The World Health Organisation defines health as, “a state of complete physical, mental and social well-being”. Consequently, Psychological Wellbeing plays an instrumental role in general health and in an individual’s ability to flourish.
How L&M Consider Psychological Wellbeing
L&M use the latest wellbeing research (see below) and research of how psychological wellbeing is gained to guide its work. Simply, we consider an individual as having positive, psychological wellbeing when s/he,
Feels competent, autonomous, valued, and that they are contributing to something worthwhile. Further, when s/he feels listened to, supported and part of a community.
Without exception, we find this; to be clearly understood, to represent how people want to feel, and, through a clear association with life experience, enables people to see how positive psychological wellbeing enables them to perform optimally. Further, it forms a clear basis for support that is; non-discriminatory (i.e., acceptable, non-threatening, achievable and effective to all), rewarding to provide, and contagious!
Consequently, Psychological Wellbeing IS NOT:
Such considerations have led to avoidance or to a limited view of how to improve psychological wellbeing and performance.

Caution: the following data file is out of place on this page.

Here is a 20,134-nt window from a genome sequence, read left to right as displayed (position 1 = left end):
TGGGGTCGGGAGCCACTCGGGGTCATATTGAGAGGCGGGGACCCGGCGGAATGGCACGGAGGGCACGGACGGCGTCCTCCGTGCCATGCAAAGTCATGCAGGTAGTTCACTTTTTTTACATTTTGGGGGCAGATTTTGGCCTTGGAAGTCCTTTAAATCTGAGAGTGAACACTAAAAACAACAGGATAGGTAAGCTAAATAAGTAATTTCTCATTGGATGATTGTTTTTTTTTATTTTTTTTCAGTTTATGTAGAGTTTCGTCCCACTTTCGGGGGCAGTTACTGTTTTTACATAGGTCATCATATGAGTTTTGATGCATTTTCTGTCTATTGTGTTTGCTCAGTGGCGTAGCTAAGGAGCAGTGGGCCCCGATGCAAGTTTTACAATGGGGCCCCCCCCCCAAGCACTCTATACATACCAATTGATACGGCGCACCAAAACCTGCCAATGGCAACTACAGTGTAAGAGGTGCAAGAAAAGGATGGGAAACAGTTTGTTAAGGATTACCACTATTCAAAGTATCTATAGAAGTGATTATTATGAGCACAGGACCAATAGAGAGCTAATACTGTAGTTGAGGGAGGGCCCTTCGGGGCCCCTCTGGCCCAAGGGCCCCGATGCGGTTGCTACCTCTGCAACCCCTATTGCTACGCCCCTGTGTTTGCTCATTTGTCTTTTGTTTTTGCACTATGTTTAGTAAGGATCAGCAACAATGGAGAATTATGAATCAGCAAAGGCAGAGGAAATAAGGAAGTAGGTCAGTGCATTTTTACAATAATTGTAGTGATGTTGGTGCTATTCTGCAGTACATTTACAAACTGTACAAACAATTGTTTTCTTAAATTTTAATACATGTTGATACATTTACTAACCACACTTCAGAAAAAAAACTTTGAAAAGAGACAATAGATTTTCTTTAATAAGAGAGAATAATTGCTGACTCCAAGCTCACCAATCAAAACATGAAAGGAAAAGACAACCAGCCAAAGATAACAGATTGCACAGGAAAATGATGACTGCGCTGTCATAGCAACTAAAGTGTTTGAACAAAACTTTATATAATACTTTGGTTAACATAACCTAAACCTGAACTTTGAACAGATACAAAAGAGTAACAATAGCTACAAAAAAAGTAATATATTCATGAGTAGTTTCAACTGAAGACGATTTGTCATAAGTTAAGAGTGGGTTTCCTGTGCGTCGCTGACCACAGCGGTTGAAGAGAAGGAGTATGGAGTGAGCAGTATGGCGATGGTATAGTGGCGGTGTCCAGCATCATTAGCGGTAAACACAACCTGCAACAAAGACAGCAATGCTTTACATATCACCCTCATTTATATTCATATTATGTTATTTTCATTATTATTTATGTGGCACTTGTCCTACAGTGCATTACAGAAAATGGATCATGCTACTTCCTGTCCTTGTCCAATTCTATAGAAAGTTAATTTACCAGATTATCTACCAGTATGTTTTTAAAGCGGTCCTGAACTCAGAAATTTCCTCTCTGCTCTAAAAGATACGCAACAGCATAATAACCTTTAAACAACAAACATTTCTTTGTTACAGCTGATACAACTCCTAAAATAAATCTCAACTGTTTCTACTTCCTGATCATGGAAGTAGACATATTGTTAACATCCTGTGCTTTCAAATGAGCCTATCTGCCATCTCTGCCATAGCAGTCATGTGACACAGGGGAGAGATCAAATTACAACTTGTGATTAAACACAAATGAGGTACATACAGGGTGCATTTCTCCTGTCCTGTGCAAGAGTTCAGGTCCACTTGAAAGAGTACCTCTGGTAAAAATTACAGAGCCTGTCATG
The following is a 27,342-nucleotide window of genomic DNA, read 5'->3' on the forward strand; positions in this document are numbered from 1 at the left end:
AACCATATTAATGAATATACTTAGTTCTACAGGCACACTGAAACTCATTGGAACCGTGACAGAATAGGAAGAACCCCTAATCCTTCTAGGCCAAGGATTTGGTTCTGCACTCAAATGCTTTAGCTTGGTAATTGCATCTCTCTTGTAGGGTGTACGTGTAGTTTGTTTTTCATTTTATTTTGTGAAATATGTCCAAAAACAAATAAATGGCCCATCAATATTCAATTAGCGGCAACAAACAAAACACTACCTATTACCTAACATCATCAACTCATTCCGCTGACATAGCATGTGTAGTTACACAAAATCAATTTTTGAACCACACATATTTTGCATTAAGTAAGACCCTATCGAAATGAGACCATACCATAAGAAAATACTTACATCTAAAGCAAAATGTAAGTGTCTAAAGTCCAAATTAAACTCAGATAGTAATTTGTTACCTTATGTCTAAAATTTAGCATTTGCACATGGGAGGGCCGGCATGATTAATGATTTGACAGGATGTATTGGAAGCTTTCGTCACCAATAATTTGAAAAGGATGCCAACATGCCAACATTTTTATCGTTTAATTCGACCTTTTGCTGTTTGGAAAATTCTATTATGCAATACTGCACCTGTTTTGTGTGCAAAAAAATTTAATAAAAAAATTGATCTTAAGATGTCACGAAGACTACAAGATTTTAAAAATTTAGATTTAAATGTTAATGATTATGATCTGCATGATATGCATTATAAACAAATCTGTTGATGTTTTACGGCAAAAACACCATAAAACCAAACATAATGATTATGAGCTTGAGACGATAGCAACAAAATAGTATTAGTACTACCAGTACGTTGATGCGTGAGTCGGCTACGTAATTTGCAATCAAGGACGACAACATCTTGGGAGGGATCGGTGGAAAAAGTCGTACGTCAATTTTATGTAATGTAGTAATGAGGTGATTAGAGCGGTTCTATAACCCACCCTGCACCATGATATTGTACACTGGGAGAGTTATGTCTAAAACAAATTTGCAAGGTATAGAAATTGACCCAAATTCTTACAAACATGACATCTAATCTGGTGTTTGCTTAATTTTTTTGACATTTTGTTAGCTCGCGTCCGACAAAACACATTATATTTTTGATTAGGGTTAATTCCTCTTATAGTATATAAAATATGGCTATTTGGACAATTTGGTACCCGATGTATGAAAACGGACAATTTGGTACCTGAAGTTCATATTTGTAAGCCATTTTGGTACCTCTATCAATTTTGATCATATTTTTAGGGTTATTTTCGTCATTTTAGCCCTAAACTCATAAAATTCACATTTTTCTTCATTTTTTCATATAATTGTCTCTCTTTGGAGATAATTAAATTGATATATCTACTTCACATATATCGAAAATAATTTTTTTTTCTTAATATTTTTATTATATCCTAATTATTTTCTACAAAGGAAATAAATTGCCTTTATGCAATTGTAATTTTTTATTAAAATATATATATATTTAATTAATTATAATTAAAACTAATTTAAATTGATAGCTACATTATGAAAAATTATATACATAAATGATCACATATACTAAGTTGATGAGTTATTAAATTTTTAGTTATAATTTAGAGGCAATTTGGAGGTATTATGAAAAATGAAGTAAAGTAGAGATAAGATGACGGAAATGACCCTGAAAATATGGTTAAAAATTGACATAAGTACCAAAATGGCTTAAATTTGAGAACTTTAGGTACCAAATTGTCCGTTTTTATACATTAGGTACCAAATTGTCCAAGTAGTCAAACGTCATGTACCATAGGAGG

Defining Psychological Wellbeing: Research Summary
Academic consensus and across-nation policy agencies support psychological wellbeing as being the culmination of three distinct concepts (e.g., O’Donnell et al., 2014; OECD, 2013):
This conceptualisation of wellbeing; provides real information of how people relate to wellbeing, is measurable with major predictive power, and correlates with objective physiological measures of electrical activity in relevant brain areas. Practically, and most importantly, it provides an opportunity to confidently readdress previous limited perceptions of health and wellbeing for the benefit of individuals, organisations, and indeed, society.
O.Donnell, G., Deaton, A., Durand, M., Halpern, D., and Layard, R. (2014). Wellbeing and policy. Legatum Institute, London, UK.
Organisation for Economic Co-operation and Development (2013). OECD Guidelines on Measuring Subjective Well-being. OECD Publishing, Paris, France.